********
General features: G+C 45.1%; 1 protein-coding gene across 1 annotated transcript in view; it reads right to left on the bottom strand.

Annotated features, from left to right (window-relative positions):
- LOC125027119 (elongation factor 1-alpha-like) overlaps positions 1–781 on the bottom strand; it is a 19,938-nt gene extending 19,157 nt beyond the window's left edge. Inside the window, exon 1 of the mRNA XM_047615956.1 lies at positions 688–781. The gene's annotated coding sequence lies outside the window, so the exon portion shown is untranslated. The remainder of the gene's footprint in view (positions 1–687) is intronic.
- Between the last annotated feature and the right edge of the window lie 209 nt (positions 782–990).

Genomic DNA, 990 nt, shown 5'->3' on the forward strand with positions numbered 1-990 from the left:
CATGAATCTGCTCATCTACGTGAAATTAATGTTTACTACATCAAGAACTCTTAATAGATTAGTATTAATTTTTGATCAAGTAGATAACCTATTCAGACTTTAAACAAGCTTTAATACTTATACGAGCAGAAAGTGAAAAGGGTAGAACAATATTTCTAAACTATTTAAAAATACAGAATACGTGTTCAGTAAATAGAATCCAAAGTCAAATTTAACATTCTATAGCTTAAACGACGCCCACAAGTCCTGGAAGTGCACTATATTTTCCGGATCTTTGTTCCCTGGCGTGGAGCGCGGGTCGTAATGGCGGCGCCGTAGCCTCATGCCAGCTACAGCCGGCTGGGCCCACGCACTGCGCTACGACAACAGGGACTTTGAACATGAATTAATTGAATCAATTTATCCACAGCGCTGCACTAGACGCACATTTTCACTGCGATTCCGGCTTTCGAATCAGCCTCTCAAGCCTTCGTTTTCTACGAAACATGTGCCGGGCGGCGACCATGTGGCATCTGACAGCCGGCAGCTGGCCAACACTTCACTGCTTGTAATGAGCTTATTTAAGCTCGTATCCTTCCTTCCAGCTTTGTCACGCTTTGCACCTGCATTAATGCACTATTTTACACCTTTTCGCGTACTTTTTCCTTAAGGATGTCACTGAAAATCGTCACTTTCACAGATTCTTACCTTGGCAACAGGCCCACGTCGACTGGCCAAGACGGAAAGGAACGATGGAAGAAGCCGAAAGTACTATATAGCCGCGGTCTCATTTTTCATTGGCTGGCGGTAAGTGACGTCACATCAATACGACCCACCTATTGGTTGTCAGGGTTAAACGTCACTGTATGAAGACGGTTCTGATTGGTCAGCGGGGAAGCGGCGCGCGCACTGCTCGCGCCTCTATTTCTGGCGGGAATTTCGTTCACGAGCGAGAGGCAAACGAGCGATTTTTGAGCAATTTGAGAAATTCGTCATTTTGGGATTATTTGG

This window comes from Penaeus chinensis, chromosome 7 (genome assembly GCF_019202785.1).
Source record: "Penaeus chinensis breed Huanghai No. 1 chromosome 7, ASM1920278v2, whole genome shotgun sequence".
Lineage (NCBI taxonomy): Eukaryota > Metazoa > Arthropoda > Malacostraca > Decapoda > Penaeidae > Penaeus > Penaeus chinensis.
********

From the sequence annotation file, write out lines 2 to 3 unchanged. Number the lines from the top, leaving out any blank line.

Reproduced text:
Annotated features, from left to right (window-relative positions):
- LOC125027119 (elongation factor 1-alpha-like) overlaps positions 1–781 on the bottom strand; it is a 19,938-nt gene extending 19,157 nt beyond the window's left edge. Inside the window, exon 1 of the mRNA XM_047615956.1 lies at positions 688–781. The gene's annotated coding sequence lies outside the window, so the exon portion shown is untranslated. The remainder of the gene's footprint in view (positions 1–687) is intronic.